Alongside organisations including CEOBS and GHG Accounting of War, Ukrainian delegates hosted an event on 4 December 2023 focusing on the military emissions gap.

Researchers have estimated that the emissions for the first seven months of the Ukraine-Russia war amounted to 100 million tonnes of carbon dioxide equivalent – the same amount as the Netherlands’ total emissions over the same period.

Military emissions struggle for COP28 headline space 

As civil society ramps up the pressure on states and the United Nations Framework Convention on Climate Change to address militarism, COP28 hosted a record number of side events focusing on the link between militaries and climate crisis.

“While it is promising to see root causes of the climate crisis being named, militarism continues to be ignored within negotiations,” Kinney said. “States must acknowledge defence as a fossil fuel intensive sector and call on Governments to report their military emissions and set reduction targets in line with the aims of the Paris Agreement.”

Militaries are still not obligated to disclose or reduce greenhouse gas emissions, an exemption that has existed since the US Department of Defence (DoD) made it part of the Kyoto Protocol at COP3 in 1997.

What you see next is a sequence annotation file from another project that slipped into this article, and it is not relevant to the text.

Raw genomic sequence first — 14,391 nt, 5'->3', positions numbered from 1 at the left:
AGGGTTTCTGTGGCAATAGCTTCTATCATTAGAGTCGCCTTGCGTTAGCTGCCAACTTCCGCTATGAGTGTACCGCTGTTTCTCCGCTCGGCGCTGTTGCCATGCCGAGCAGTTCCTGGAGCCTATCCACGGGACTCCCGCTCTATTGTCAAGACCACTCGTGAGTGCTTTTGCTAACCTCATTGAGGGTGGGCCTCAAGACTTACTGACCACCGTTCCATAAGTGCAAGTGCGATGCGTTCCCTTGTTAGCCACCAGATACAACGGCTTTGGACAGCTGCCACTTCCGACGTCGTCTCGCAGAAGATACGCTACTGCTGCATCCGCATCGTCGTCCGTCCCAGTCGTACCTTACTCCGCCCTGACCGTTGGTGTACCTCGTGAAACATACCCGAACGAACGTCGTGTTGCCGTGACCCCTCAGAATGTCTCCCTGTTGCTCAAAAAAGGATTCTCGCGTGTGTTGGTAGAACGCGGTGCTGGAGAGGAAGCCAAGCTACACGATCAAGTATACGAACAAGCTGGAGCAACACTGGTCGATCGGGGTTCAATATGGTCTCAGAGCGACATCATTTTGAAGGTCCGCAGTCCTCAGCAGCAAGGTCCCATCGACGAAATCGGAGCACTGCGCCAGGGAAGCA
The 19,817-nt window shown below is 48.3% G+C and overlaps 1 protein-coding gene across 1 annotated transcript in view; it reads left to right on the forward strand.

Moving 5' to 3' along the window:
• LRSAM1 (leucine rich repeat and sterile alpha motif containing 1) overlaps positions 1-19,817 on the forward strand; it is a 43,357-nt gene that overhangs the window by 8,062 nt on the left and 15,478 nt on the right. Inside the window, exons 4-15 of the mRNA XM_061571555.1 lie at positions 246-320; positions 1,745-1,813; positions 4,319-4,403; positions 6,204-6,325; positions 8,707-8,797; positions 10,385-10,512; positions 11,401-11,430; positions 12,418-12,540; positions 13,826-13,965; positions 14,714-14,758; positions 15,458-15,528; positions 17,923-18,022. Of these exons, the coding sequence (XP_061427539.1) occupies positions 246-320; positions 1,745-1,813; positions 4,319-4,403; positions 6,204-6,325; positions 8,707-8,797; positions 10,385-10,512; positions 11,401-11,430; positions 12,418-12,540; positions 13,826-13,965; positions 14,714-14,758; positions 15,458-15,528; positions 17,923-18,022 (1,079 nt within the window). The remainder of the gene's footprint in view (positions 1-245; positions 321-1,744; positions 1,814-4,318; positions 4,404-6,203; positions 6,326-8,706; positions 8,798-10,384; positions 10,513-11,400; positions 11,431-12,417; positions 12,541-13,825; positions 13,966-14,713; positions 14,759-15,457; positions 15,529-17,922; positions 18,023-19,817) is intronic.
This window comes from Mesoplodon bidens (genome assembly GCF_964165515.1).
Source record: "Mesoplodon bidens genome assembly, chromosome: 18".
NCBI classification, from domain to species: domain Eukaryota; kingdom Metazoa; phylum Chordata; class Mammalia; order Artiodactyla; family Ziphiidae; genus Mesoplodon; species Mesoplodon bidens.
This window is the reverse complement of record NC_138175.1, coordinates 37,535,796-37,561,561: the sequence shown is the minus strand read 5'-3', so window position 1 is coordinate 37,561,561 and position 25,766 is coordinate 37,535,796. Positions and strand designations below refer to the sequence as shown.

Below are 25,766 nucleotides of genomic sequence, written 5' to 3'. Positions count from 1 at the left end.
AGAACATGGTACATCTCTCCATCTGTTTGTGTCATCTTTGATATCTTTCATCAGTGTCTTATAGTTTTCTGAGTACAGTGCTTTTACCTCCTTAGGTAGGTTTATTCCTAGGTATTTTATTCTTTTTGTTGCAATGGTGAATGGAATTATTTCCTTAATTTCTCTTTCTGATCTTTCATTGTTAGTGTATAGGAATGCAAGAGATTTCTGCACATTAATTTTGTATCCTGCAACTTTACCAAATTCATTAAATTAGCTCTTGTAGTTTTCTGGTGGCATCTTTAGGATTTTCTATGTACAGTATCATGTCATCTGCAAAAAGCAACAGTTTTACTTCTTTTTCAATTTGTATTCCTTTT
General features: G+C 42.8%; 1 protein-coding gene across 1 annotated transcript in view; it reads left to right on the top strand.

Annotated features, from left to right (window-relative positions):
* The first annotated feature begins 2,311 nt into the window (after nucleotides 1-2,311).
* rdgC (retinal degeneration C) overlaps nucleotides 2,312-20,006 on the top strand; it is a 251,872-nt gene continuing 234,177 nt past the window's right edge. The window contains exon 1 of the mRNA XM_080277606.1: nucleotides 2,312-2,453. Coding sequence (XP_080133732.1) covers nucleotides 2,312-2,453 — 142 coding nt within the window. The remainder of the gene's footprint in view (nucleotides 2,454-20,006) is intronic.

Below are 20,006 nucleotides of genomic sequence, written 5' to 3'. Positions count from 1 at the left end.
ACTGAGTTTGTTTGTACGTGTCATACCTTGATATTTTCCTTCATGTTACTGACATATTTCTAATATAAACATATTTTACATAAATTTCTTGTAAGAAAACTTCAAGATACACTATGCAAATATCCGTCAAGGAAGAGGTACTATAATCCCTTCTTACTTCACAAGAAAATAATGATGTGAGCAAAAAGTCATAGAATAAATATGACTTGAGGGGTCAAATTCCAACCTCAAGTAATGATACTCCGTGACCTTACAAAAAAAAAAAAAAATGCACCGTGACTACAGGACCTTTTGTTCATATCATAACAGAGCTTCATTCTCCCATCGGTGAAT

“The DoD pushed to get the exemption in the first place,” Neta Crawford, Professor of International Relations at the University of Oxford, told Global Defence Technology. “They could push for better accounting and publish better accounting right now.” 

In Dubai, military emissions did not receive the attention called for by climate campaigners, academics, and the United Nations Development Programme. 

With global defence budgets on the rise as conflicts from Ukraine to Sudan to the Middle East show no sign of ceasing, scrutiny over the climate impact of military operations is expected to increase proportionately ahead of COP29 in Baku, Azerbaijan.